Center for Medicare Services, CIGNA Government Services. Local Coverage Determinations (LCDs). (May, 2013). LCD for high frequency chest oscillation devices (HFCWO) (L12934). Retrieved May 16, 2013 from http://www.cms.gov/medicare-coverage-database/details/lcd-details.aspx?LCDId=12934&ContrId=140&ver=27&ContrVer=2&CoverageSelection=Local&ArticleType=All&PolicyType=Final&s=Tennessee&KeyWord=high+frequency&KeyWordLookUp=Title&KeyWordSearchType=And&from2=search.asp&bc=gAAAABAAAAAAAA%3d%3d&.

Complete Guide to Medicare Coverage Issues [Computer software]. (2012,November). Intrapulmonary percussive ventilator (IPV) (NCD 240.5, p. 2-209). OptumInsight.

Cystic Fibrosis Foundation. (2010, April). Airway clearance techniques. Retrieved August 19, 2011 from: http://www.cff.org/treatments/Therapies/Respiratory/AirwayClearance/.

ECRI Institute. Health Technology Information Service. Evidence Reports. (2000, October).High-frequency chest compression for cystic fibrosis. Retrieved August 19, 2011 from ECRI Institute. (34 articles and/or guidelines reviewed)

Flume, P. A., Robinson, K. A., O’Sullivan, B. P., Finder, J. D., Vender, R. L., Willey-Courand, et al. (2009). Cystic fibrosis pulmonary guidelines: Airway clearance therapies. Respiratory Care, 54 (4), 522-537.

Keating, J., Collins, N., Bush, A., & Chatwin, M. (2011). High-frequency chest wall oscillation in a noninvasive ventilation dependent patient with type 1 spinal muscular atrophy. Respiratory Care, 56 (11), 1840-1844. (Level 4 Evidence - Independent)

Kempainen, R., Milla, C., Dunitz, J., Savik, K., Hazelwood, A., Williams, C., et al. (2010). Comparison of settings used for high-frequency chest-wall compression in cystic fibrosis. Respiratory Care, 55 (6), 695-701. (Level 3 Evidence - Industry sponsored)

Kennedy, J., & Martin, A. (2009). Chronic respiratory failure and neuromuscular disease. Pediatric Clinics of North America, 56 (1), 261-273.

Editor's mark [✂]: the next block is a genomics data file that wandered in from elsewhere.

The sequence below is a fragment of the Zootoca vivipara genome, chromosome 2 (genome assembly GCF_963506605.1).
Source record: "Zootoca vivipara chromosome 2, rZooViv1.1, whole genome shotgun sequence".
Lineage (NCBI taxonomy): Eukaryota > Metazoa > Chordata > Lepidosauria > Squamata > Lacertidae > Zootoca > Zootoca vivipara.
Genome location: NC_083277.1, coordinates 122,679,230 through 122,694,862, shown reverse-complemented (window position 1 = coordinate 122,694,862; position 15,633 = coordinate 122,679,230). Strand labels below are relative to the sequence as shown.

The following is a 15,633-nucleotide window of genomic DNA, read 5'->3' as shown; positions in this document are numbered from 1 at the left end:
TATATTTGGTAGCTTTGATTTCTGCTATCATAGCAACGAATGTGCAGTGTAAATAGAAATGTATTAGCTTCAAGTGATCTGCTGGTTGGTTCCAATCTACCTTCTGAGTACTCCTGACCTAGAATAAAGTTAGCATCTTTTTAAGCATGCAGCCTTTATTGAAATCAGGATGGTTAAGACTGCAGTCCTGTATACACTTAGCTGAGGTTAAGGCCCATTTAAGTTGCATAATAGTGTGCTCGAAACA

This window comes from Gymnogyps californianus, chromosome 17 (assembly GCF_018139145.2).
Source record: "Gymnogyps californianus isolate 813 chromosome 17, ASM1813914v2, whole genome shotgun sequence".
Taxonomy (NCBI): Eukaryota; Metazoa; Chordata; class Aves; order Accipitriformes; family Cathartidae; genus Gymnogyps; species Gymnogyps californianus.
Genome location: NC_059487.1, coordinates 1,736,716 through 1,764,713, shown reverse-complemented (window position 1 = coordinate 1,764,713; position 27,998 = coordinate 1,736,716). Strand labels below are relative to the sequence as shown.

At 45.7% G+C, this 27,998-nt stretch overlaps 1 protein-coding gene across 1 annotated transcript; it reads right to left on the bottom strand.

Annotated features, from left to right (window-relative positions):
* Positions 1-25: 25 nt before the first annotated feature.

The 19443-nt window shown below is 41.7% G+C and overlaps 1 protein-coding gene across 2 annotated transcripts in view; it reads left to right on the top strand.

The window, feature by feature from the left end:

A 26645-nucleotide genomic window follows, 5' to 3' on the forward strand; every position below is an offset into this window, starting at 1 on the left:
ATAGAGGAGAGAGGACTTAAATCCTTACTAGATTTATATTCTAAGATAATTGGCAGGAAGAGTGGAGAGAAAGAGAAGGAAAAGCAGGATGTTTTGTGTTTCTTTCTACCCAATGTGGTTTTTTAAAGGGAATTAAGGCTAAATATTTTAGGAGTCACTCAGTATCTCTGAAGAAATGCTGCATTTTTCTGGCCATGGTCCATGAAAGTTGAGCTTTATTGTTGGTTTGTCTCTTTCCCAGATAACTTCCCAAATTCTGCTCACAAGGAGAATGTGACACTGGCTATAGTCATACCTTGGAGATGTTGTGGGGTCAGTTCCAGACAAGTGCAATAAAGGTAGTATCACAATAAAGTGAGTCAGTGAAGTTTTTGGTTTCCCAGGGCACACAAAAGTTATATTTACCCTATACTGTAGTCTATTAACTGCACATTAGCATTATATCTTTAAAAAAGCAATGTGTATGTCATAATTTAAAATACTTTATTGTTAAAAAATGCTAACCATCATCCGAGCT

Noridian Medicare Service.  Local Coverage Determinations (LCDs). (May, 2013). LCD for intrapulmonary percussive ventilation (L11573). Retrieved May 16, 2013 from www.noridianmedicare.com

Panitch, H. (2006). Respiratory issues in the management of children with neuromuscular disease. Respiratory Care, 51 (8), 885-896.

Sontag, M. K., Quittner, A. L., Modi, A. C., Koenig, J. M., Giles, D., Oermann, C. M., et al. (2010). Lessons learned from a randomized trial of airway secretion clearance techniques in cystic fibrosis. Pediatric Pulmonology, 45 (3), 291-300. (Level 2 Evidence - Industry sponsored)

Toussaint, M., DeWin, H., Steens, M., & Soudon, P. (2003). Effect of intrapulmonary percussive ventilationon mucous clearance in Duchenne muscular dystrophy patients: A preliminary report. Respiratory Care, 48 (10), 940-948. (Level 3 Evidence- Independent)

U. S. Food and Drug Administration. (2005, December). Center for Devices and Radiological Health. 510(k) Premarket Notification Database. K053248. Retrieved August 19, 2011 from http://www.accessdata.fda.gov/cdrh_docs/pdf5/K053248.pdf.

U. S. Food and Drug Administration. (2007, March). Center for Devices and Radiological Health. 510(k) Premarket Notification Database. K063645. Retrieved August 19, 2011 from http://www.accessdata.fda.gov/cdrh_docs/pdf6/K063645.pdf.

U. S. Food and Drug Administration. (2010, January). Center for Devices and Radiological Health. 510(k) Premarket Notification Database. K091557. Retrieved August 19, 2011 from http://www.accessdata.fda.gov/cdrh_docs/pdf9/K091557.pdf.

Winifred S. Hayes. Medical Technology Directory. (2012, May). High-frequency chest wall compression for cystic fibrosis. Retrieved April 5, 2013 from www.Hayesinc.com/subscribers. (56 articles and/or guidelines reviewed)

Winifred S. Hayes. Medical Technology Directory. (2011, September). High-frequency chest wall compression for diseases other than cystic fibrosis. Retrieved April 5, 2013 from www.Hayesinc.com/subscribers. (60 articles and/or guidelines reviewed)

Yuan, N., Kane, P., Shelton, K., Matel, J., Becker, B., & Moss, R. (2010). Safety, tolerability, and efficacy of high-frequency chest wall oscillation in pediatric patients with cerebral palsy and neuromuscular diseases: an exploratory randomized controlled trial. Journal of Child Neurology, 25 (7), 815-821. (Level 3 Evidence - Industry sponsored)

ORIGINAL EFFECTIVE DATE:  10/25/2001

MOST RECENT REVIEW DATE:  9/11/2013

ID_BT

Policies included in the Medical Policy Manual are not intended to certify coverage availability. They are medical determinations about a particular technology, service, drug, etc. While a policy or technology may be medically necessary, it could be excluded in a member's benefit plan. Please check with the appropriate claims department to determine if the service in question is a covered service under a particular benefit plan. Use of the Medical Policy Manual is not intended to replace independent medical judgment for treatment of individuals. The content on this Web site is not intended to be a substitute for professional medical advice in any way. Always seek the advice of your physician or other qualified health care provider if you have questions regarding a medical condition or treatment.